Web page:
PROVIDENCE — The night before the official release to the public of Pope Francis’ highly anticipated reflection on the last two sessions of the Synod of Bishops, “Amoris Laetitia,” Bishop Thomas J. Tobin read curiously through much of the 256-page apostolic exhortation.
“I haven’t read this much since I was in college,” he chuckled, referencing the thick, but sometimes sparsely filled pages of the document, which he described as a blueprint for the pope’s vision of what the Church needs to do.
But unlike the spin that some news outlets have sought to apply to the pope’s vision of the Church going forward from the synods — which discussed topics of marriage and the family — the bishop said that nothing outlined in the exhortation proposes any change to Church teaching.
“It doesn’t recast the moral teachings of the Church,” Bishop Tobin said Friday, although he acknowledged that the document “has a unique ability to please or disappoint everyone who reads it.”
“Amoris Laetitia” focuses on process and discernment and advocates prayerful discretion when considering such hot button topics as welcoming the divorced and civilly remarried and those of same-sex attraction seeking full communion with the Church.
In September 2014, a month before the first synod was called in Rome to consider pastoral changes to the family in the context of evangelization, Bishop Tobin penned a “Without a Doubt” column entitled “Divorced and Remarried Catholics — We’ve Got to Do Something!”
In his column, he advocated for the church leaders to determine what, if anything, could be done to help the many divorced and remarried Catholics — whom he referred to as “valued members of the Church” — who would once again like to receive holy Communion. He noted at the end of his column that the status quo is
“For the spiritual well-being of the divorced and remarried members of our Catholic Family, for the salvation of their souls, we’ve got to do something!” he wrote.
So does “Amoris Laetitia” resolve this issue of Communion for the divorced?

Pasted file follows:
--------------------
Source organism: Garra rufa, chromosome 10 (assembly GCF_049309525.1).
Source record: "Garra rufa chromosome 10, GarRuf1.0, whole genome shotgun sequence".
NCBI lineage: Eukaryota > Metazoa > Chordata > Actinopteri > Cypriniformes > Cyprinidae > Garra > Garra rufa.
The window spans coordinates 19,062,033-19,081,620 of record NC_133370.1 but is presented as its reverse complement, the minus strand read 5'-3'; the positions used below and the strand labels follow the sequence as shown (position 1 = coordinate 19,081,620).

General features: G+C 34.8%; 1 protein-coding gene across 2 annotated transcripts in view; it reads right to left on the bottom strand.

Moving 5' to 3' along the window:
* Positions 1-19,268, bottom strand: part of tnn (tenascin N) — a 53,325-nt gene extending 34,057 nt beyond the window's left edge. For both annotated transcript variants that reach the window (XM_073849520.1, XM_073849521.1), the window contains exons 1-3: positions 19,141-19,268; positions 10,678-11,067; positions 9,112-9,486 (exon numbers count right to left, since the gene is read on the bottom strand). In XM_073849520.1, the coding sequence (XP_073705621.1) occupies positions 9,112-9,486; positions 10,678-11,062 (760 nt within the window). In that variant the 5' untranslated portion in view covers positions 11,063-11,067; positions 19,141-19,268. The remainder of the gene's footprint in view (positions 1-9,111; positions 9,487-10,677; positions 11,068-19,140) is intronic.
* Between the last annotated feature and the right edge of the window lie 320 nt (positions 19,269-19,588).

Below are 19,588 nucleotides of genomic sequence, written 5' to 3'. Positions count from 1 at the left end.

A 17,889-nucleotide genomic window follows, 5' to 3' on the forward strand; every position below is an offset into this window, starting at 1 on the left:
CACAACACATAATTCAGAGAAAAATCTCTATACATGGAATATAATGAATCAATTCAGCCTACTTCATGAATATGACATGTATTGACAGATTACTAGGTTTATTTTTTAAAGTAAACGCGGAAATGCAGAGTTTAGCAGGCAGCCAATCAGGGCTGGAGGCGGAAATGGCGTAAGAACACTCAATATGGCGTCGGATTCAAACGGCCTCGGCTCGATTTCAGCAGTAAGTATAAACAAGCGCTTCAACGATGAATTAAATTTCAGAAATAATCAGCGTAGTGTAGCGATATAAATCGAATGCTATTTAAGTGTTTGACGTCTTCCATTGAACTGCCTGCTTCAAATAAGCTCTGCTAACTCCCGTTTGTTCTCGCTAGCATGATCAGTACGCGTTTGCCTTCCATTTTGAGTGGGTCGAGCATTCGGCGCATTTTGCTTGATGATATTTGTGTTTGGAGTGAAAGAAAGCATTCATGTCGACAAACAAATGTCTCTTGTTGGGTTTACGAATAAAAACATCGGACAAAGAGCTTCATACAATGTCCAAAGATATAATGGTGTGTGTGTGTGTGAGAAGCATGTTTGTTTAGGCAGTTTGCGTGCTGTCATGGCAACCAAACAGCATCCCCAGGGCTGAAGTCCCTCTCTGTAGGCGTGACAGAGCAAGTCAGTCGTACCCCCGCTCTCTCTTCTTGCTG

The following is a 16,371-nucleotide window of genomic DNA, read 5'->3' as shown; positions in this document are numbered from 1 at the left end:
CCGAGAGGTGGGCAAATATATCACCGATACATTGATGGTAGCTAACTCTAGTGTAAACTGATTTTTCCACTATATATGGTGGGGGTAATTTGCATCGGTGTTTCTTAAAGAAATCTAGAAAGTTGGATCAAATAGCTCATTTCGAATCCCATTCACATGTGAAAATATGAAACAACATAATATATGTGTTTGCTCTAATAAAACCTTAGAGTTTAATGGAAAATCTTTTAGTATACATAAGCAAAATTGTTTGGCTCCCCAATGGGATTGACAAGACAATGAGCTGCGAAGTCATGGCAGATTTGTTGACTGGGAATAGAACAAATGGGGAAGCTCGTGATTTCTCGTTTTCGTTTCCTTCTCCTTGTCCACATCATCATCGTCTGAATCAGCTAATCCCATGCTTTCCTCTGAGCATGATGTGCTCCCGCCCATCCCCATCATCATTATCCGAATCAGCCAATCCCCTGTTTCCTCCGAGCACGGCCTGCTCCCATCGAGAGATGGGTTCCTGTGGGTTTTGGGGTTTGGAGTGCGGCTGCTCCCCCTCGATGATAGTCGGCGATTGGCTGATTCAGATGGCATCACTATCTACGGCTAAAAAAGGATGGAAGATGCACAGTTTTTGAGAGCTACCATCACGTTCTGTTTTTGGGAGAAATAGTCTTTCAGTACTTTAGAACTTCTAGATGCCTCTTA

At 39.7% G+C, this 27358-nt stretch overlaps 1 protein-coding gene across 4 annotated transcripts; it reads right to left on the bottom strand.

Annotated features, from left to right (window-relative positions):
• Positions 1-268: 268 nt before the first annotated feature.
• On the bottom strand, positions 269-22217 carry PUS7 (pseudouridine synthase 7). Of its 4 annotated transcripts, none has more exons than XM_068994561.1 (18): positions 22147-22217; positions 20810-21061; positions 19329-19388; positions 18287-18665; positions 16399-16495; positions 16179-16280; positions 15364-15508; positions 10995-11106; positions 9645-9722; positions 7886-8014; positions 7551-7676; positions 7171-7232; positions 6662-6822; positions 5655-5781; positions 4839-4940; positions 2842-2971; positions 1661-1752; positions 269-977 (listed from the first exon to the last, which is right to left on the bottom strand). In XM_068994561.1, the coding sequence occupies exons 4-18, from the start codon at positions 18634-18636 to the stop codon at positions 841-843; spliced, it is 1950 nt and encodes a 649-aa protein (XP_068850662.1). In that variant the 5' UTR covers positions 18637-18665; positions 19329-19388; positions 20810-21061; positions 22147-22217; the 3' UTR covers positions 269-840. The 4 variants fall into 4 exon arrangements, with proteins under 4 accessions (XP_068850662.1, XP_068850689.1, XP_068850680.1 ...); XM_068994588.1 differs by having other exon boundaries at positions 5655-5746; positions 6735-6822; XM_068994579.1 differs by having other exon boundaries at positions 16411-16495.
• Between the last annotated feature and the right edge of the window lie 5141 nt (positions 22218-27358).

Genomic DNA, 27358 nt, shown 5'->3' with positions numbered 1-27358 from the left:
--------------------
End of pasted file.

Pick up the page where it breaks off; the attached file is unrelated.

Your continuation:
“It’s a beginning,” Bishop Tobin said in an interview with Rhode Island Catholic Friday.
While the document does not advocate that the church offer holy Communion to divorced and civilly remarried Catholics, Pope Francis does call upon the leaders of individual flocks throughout the world to be more understanding and welcoming of those living in situations not sanctioned by Church teaching, and try to draw them closer to the core of their faith rather than hold them at arm’s length.
“It gives them some hope; it takes a spiritual approach,” he said.
A local Roman Catholic woman who says she had no choice but to pursue a divorce from an abusive husband, despite living in a very devout Catholic home, said Friday she had anxiously been awaiting the release of “Amoris Laetitia,” to see if it contained a message of hope for someone in her situation, someone with children who may one day wish to be remarried.
The woman, who asked not to be identified, but wished to offer her perspective on the apostolic exhortation, said she appreciated the pope’s call for clergy to be more compassionate of the needs of those like her, who are separated from the church for reasons beyond their control.
“God does not want you to be in harm’s way. You have to remove yourself from that situation,” she said.
“The pope is opening his heart and asking priests ‘What is your mission as a pastor?’”
Deacon Stephen Cote, coordinator of the diocesan Office of Marriage Preparation and Enrichment, said that it is especially important for today’s Church to show compassion — as Pope Francis has called for in “Amoris Laetitia” — as technology and social media have made an impact on human society that has forever changed individuals and families to an extent we may never fully realize.
In the diocese, the Marriage Preparation Advisory Board strives to be inclusive with representation of both clergy and laypersons from all walks of life. This, he said, is a great help to the marriage prep teams so that they are better prepared to reach out and evangelize engaged couples, all of whom come with stories of their own.
“His Holiness, Pope Francis, gifted with the wisdom of the Holy Spirit, is asking all of us to rediscover the fundamental teachings of Christ Himself, simply by reaching out to the marginalized or broken. Whether it was the woman at the well in Jesus’ time or the stressed single mother at the Walmart parking lot trying to make ends meet,” he said.